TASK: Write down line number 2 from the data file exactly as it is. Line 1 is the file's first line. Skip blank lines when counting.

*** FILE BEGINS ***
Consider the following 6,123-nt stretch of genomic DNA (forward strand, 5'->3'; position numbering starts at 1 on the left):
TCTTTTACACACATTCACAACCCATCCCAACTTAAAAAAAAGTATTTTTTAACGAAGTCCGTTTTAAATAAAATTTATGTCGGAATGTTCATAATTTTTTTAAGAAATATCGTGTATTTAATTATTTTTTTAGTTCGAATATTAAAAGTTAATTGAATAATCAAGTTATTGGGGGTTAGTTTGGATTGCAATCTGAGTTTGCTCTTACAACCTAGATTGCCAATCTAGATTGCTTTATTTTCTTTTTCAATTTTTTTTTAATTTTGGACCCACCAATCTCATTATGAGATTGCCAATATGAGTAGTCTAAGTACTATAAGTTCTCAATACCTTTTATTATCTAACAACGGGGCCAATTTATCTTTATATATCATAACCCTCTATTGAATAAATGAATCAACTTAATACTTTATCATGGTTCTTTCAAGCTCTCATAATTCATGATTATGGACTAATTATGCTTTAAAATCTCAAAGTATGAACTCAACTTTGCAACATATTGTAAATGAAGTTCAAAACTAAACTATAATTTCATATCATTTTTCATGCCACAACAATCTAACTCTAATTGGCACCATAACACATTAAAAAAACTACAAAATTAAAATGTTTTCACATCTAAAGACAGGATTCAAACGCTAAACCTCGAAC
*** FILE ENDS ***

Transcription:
TCTTTTACACACATTCACAACCCATCCCAACTTAAAAAAAAGTATTTTTTAACGAAGTCCGTTTTAAATAAAATTTATGTCGGAATGTTCATAATTTTTTTAAGAAATATCGTGTATTTAATTATTTTTTTAGTTCGAATATTAAAAGTTAATTGAATAATCAAGTTATTGGGGGTTAGTTTGGATTGCAATCTGAGTTTGCTCTTACAACCTAGATTGCCAATCTAGATTGCTTTATTTTCTTTTTCAATTTTTTTTTAATTTTGGACCCACCAATCTCATTATGAGATTGCCAATATGAGTAGTCTAAGTACTATAAGTTCTCAATACCTTTTATTATCTAACAACGGGGCCAATTTATCTTTATATATCATAACCCTCTATTGAATAAATGAATCAACTTAATACTTTATCATGGTTCTTTCAAGCTCTCATAATTCATGATTATGGACTAATTATGCTTTAAAATCTCAAAGTATGAACTCAACTTTGCAACATATTGTAAATGAAGTTCAAAACTAAACTATAATTTCATATCATTTTTCATGCCACAACAATCTAACTCTAATTGGCACCATAACACATTAAAAAAACTACAAAATTAAAATGTTTTCACATCTAAAGACAGGATTCAAACGCTAAACCTCGAAC